Sciencedaily (Oct. 18, 2004) – Blondes and redheads not only are more susceptible to skin cancer, but the source of their skin and hair pigmentation, melanin, actually magnifies the damaging effects of ultraviolet (UV) rays, according to a study published online this week in the Proceedings of the National Academy of Sciences.
Sun tanning occurs because exposure to sunlight causes the skin to produce more melanin and to darken. The tan fades as these cells move toward the surface and are sloughed off. Too much exposure to ultraviolet or UV rays can cause sunburn. UV rays penetrate the outer skin layers and pass into the deeper layers, where they can damage or kill skin cells. Frequent and prolonged exposure to ultraviolet rays over many years is the chief cause of skin cancer.
Skin cancer is one of the most common cancers in the UK and the number of people who get it is increasing. Most skin cancers are caused by damage from UV (ultraviolet) rays in sunlight. They mutate our DNA. These cancers could be prevented if we protect ourselves from the sun.
* There are over 75,000 new cases of skin cancer diagnosed each year in the UK.
* Many cases are not reported so the real number of cases is probably much higher.
* The number of cases has almost tripled since the early 80s.
* Over 2,300 people die from skin cancer each year in the UK.
There are more skin cancer deaths in the UK than in Australia, even though Australia has more cases of the disease and is a much hotter climate.
One of the most commom types of skin cancer is called Melanoma. melanoma develops when normal pigment-producing skin cells called melanocytes become abnormal, grow uncontrollably, and invade surrounding tissues. Usually only one melanoma develops at a time. Although melanomas can begin in an existing mole or other skin growth, most start in previously unmarked skin. Melanoma is classified as primary or metastatic.
Ultraviolet light (UVA and UVB) from the sun is the main cause of most skin cancers.
Skin cancer is becoming more common and there are several possible reasons for this. People are living longer (and so their lifetime sun exposure is greater). They often have more time and money for outdoor recreation and holidays in sunny climates, and many people still consider suntans to be healthy and attractive. People who work outdoors for a living, such as farm workers, builders and gardeners, are at an increased risk of developing skin cancer because of prolonged exposure to the sun. It is likely that most skin damage from ultraviolet radiation occurs before the age of 20.
The Melanoma Unit in Sydney is the largest treatment centre for melanoma in the world. Two studies into the causes of melanoma are being carried out by the Unit. One is a study of the relationship between mole formation in children and their exposure to sunlight. The other is a study into the genetic causes of melanoma.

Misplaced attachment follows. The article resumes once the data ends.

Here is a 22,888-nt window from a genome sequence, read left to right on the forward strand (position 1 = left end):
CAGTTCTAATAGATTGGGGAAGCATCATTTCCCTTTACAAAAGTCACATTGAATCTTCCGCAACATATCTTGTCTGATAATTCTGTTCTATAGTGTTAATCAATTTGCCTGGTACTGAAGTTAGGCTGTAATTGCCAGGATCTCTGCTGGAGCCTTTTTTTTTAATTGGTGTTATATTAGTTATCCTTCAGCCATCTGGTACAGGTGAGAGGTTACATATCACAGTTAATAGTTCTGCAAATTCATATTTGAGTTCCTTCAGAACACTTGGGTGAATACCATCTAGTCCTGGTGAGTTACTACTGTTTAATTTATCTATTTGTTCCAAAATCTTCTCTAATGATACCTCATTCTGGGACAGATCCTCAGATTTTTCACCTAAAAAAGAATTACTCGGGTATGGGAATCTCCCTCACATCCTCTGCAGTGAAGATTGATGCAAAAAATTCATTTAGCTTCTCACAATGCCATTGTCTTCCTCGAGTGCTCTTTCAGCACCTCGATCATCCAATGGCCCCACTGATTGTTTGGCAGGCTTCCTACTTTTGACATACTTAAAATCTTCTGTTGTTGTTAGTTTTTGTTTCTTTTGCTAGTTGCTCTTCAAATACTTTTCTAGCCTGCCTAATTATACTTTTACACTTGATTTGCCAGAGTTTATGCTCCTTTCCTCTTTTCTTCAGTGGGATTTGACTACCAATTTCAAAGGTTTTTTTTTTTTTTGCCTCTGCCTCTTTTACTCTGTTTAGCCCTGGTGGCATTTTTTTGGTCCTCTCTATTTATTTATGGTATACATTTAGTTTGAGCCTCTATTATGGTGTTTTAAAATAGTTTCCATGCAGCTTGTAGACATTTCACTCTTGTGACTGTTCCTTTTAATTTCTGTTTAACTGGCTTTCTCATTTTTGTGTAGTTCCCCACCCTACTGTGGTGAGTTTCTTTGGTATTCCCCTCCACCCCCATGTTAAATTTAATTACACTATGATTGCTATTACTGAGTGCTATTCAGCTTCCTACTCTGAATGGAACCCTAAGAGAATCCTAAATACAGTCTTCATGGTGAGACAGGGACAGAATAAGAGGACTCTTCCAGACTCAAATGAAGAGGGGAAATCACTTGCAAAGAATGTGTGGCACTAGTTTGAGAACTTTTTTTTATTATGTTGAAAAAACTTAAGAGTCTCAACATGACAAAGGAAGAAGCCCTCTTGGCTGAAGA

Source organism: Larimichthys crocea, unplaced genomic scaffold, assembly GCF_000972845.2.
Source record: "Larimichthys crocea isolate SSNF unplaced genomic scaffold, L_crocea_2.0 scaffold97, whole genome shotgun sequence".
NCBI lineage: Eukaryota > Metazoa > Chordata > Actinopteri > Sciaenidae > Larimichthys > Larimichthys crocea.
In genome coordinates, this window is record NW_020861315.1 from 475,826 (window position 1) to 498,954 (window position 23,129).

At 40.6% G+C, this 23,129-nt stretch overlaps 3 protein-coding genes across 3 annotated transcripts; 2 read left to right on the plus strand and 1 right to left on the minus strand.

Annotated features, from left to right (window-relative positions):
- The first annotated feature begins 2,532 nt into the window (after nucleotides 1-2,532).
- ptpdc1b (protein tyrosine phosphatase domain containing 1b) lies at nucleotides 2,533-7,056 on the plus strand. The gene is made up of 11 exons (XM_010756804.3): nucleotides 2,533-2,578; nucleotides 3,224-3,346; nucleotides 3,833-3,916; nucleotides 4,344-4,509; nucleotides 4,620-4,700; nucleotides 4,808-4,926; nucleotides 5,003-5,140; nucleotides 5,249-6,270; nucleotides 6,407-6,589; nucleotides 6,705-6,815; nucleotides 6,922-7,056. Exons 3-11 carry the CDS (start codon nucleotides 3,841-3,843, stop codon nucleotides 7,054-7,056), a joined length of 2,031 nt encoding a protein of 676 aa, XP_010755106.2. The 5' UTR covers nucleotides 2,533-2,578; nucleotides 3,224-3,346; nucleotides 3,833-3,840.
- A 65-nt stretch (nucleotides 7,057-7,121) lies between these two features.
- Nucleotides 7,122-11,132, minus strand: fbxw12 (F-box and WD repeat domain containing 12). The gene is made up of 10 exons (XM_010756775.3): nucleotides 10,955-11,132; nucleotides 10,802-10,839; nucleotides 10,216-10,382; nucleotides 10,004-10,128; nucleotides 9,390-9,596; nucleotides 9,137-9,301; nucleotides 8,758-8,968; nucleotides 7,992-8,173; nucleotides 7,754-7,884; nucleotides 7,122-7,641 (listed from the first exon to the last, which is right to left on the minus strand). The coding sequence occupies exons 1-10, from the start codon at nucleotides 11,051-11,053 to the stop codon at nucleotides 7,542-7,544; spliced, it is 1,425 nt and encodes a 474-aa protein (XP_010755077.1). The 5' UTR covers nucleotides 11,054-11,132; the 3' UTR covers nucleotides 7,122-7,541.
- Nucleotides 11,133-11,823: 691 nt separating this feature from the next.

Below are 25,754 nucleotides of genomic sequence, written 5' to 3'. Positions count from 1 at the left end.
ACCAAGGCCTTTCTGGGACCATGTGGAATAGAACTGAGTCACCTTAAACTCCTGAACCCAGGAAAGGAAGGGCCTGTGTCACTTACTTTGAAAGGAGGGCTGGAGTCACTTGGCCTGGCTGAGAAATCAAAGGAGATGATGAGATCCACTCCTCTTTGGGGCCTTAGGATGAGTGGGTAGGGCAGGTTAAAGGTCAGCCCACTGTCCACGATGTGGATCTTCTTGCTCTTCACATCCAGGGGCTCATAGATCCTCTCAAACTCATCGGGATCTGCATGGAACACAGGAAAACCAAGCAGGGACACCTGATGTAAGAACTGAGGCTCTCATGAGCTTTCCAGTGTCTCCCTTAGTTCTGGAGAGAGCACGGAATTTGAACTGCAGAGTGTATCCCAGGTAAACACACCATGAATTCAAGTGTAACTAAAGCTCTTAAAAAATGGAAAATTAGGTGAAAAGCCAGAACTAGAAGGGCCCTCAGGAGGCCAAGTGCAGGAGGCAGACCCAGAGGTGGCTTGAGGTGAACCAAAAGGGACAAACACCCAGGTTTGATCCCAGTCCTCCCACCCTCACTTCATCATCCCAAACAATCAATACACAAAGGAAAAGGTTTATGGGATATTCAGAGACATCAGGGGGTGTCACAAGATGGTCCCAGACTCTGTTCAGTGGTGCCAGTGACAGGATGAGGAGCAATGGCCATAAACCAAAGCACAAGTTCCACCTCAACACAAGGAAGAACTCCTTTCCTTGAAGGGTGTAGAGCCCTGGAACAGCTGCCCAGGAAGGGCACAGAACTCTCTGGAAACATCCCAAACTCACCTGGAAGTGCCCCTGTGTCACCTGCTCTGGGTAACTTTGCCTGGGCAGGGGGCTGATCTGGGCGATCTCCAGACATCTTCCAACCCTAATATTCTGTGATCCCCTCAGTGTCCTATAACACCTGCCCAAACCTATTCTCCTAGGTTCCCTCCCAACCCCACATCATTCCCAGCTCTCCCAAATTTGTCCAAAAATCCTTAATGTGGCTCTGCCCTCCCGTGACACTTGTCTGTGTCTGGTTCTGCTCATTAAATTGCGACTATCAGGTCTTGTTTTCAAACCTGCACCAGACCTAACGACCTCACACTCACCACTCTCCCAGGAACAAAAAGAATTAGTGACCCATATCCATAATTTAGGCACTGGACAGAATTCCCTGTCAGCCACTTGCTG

“One of the interesting projects that we are doing at the moment,” says Bill McCarthy, (Head of the Sydney melanoma unit at Royal Prince Alfred Hospital) “is to look at groups of children between the ages of 6 and 15 living in cities that have different levels of UV light. We are looking at a group of children in Melbourne, a group in Sydney and a group in Townsville. The sunlight is much more intense in Townsville than it is in Melbourne. We have assembled groups of 100 six year olds, 100 nine year olds, 100 twelve year olds and 100 fifteen year olds in each of these three cities. We start by counting their moles and then we compare the number of moles on children of the same age groups in the different cities. The children selected for the survey are all of fair skinned genetic origin.”
There are 6 times more moles on children in Townsville, for instance, than there are in Melbourne. This is a big difference which is unlikely to be due to chance. There is no doubt that the incidence of exposure to sunlight is much greater in 6 year old children living in Townsville than for similar children living in Melbourne. The results seem to confirm that childhood exposure to sunlight is responsible for the formation of moles.
The project involves monitoring the general levels of UV light in each city while at the same time a subgroup of the children are actually monitoring their own exposure to sunlight.
Sunbathing is something that most people like to do. It is proven that being in the sun generally makes people happier. There is evidence for sunbathing being good but also bad. I feel that sunbathing is good for you in moderation. You get vitamin D from the sun and that strengthens our bones and muscles. However we should really take into account the risks involved in sunbathing and always take caution when doing so. ALARA ( as low as reasonably achievable) or the precautionary principle should be the approach towards this topic.